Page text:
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BAN: The answer to low-cost consumer health devices

Posted: 01 Dec 2011 ?? ?Print Version ?Bookmark and Share

Keywords:BAN? health care devices? patient monitoring?

In recent years, we've witnessed the emergence of BAN technology for remote patient monitoring. BAN development has been driven by pressure to reduce health care costs, and by an increased focus on prevention and early risk detection.

Market studies predict demand for BAN devices will reach an annual volume of 100 million units by 2011, driven by wearable and implantable devices for use in patient monitoring, as well as for consumer health and fitness.

Given the aging population in many regions, the monitoring aspect of health care represents an important piece of the puzzle, especially in countries where the availability of clinicians is the fundamental capacity limitation of the system. A system that continuously monitors the condition of elderly patients, sharing the information with remote care providers, can better cope with health care demand. This is particularly true when health care and elder care providers strive to allow senior citizens with chronic conditions to live independently for as long as possible.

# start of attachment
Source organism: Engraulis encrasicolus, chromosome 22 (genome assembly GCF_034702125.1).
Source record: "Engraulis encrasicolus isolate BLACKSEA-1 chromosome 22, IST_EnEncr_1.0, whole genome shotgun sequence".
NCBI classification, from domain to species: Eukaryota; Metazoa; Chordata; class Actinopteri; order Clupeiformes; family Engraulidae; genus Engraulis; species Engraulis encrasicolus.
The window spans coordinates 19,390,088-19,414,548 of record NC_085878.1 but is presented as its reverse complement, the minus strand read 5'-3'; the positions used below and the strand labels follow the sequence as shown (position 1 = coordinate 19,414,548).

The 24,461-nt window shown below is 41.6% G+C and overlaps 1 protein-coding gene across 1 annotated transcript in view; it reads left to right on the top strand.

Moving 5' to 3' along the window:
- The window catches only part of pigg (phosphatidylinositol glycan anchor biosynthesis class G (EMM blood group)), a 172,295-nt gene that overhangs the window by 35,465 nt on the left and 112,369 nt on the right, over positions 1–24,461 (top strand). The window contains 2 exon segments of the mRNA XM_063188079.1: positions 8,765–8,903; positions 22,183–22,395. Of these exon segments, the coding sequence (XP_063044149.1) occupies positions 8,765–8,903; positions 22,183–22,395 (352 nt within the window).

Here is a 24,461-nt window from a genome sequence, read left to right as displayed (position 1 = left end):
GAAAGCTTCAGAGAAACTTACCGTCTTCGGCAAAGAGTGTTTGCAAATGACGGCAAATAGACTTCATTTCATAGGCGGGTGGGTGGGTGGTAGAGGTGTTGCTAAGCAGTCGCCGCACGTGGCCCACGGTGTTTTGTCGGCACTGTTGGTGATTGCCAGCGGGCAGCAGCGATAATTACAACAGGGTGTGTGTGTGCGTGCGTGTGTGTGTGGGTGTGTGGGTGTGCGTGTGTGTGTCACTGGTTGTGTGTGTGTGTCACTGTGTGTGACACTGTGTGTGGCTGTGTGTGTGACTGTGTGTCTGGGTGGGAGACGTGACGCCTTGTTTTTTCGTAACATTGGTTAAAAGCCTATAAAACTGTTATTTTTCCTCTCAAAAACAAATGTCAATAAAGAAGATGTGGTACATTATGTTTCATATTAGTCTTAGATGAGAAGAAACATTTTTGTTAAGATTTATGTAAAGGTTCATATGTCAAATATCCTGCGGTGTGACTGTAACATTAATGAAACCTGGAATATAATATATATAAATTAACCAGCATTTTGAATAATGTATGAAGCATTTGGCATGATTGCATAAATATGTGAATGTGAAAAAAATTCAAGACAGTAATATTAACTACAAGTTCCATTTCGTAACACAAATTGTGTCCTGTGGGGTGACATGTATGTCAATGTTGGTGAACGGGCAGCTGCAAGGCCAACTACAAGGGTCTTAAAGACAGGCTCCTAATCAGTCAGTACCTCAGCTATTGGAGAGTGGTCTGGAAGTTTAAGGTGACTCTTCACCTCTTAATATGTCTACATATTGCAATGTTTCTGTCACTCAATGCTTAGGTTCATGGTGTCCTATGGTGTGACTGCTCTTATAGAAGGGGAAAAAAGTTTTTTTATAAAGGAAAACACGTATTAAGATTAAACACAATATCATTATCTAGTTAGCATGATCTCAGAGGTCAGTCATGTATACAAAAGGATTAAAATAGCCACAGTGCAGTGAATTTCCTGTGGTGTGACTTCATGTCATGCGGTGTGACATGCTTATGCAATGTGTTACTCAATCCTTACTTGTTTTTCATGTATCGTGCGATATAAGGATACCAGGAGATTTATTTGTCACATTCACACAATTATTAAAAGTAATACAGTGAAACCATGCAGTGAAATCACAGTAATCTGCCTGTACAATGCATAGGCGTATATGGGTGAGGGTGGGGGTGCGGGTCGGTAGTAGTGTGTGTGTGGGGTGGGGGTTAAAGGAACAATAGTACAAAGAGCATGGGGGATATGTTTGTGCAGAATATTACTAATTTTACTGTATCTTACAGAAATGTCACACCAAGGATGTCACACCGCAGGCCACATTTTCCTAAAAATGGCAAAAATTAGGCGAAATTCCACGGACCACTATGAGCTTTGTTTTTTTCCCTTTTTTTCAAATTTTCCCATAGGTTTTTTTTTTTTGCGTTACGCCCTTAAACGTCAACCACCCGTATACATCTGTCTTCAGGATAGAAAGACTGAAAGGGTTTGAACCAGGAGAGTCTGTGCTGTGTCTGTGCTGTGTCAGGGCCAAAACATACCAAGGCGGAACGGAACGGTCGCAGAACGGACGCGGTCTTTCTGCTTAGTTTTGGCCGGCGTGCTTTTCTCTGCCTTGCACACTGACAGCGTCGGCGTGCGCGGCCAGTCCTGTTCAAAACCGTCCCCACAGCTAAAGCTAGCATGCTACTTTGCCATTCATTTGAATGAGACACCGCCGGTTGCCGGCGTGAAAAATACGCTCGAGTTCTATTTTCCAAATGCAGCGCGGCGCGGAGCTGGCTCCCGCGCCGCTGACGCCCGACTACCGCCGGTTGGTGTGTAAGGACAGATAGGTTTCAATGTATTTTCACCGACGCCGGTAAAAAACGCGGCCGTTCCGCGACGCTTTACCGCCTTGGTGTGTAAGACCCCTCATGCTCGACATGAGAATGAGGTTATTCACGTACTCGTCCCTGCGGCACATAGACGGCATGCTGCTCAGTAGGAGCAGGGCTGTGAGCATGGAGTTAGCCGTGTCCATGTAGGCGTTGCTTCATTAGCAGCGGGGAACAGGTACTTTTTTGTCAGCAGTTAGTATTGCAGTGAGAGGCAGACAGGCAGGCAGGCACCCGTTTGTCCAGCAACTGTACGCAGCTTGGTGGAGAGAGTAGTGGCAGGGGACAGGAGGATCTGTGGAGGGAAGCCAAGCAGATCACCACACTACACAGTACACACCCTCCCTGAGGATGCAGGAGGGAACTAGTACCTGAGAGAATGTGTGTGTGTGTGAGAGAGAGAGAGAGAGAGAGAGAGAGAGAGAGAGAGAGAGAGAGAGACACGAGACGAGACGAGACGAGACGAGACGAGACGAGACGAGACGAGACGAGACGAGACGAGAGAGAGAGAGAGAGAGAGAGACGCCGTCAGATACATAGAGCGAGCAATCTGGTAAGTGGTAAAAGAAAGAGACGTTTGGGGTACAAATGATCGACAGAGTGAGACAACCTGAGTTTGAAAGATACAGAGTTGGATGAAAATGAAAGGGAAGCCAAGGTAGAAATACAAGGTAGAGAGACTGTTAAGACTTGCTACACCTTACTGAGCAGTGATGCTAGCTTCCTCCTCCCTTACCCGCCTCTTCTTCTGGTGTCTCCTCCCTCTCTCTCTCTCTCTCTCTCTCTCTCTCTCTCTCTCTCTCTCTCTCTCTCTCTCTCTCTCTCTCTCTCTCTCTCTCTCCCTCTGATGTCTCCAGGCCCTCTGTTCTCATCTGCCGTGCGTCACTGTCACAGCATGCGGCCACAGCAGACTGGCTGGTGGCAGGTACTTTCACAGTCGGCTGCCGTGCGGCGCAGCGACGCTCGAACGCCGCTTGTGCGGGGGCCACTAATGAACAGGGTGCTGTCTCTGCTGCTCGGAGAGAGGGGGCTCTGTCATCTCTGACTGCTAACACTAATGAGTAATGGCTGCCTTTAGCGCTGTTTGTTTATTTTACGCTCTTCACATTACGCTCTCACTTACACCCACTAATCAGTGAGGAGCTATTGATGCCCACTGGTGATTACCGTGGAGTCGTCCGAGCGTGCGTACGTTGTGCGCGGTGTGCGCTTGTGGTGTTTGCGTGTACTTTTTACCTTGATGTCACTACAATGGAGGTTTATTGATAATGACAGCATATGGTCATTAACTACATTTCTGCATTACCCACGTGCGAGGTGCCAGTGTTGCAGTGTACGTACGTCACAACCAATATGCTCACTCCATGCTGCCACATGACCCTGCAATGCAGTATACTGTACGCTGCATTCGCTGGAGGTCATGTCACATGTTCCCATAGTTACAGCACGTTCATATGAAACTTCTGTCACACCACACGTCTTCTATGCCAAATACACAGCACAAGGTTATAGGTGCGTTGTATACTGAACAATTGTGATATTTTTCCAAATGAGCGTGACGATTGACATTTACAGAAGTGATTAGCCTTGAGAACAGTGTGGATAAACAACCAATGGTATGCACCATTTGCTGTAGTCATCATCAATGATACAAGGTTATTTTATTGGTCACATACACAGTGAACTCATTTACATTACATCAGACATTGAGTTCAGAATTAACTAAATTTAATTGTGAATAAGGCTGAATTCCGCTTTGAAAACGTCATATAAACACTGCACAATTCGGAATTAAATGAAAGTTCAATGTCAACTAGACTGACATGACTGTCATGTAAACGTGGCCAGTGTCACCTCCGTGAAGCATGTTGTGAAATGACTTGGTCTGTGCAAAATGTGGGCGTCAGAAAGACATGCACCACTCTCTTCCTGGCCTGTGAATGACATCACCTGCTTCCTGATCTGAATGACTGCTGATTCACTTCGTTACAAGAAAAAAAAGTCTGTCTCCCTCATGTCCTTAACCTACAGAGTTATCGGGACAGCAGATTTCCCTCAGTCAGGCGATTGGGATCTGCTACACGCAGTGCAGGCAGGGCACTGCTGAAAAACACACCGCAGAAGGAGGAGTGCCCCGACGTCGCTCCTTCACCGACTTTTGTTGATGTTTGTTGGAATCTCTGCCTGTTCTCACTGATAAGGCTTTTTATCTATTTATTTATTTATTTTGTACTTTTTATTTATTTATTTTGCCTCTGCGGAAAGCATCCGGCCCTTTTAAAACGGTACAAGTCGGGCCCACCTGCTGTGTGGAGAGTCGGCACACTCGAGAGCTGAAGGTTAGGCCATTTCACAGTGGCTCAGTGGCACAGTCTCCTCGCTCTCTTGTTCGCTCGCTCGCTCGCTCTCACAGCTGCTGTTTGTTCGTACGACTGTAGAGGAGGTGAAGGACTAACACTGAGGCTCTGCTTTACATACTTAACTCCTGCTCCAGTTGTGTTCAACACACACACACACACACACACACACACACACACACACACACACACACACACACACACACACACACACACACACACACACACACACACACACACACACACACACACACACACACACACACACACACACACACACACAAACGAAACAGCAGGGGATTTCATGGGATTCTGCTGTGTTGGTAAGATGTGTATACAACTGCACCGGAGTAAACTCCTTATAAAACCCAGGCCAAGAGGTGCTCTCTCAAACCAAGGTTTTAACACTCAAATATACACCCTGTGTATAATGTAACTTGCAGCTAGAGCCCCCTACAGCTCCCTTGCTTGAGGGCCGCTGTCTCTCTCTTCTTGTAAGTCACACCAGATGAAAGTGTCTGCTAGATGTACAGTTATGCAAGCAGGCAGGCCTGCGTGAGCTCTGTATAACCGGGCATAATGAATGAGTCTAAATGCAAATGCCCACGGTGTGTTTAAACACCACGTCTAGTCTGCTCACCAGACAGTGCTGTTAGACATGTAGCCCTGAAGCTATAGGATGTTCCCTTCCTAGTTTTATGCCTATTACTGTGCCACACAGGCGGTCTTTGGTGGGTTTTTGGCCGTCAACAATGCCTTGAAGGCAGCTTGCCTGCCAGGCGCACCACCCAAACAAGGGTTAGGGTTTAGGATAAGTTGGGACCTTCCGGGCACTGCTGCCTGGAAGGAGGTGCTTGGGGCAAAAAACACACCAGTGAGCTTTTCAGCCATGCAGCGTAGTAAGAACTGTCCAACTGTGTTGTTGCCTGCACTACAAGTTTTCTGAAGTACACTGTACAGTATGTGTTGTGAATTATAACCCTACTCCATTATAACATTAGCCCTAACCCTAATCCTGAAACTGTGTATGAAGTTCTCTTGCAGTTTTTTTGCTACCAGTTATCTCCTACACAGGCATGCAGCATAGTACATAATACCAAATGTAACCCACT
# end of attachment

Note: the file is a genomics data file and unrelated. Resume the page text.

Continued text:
Why BANs?
BANs are highly localized wireless networks that can potentially support a variety of medical applications, from tracking vital signs to monitoring the functioning of implants and performing state-of-the-art endoscopic exams.

Wireless BAN

An illustration of a typical wireless BAN.

Traditional patient monitoring consists of physiological sensors connected between a patient's body and a dedicated signal processing unit located nearby through unwieldy wires. Those wires limit the patient's mobility and comfort, and some studies suggest they can be a source of in-hospital infections. Moreover, motion artifacts from the connected wires can negatively affect the measured results.

With the advent of low-power and low-cost wireless connectivity technologies, BANs can now be implemented and deployed using available complementary technologies.

A network of sensors is placed on or close to the surface of the patient's body or implanted statically into tissue to enable the collection of specific physiological data. Such an arrangement allows for the continuous monitoring of a patient's health regardless of the person's location. Sensed signals can be those for electroencephalography (EEG), electrocardiography (EKG), electromyography (EMG), skin temperature, skin conductance and electrooculography (EOG).


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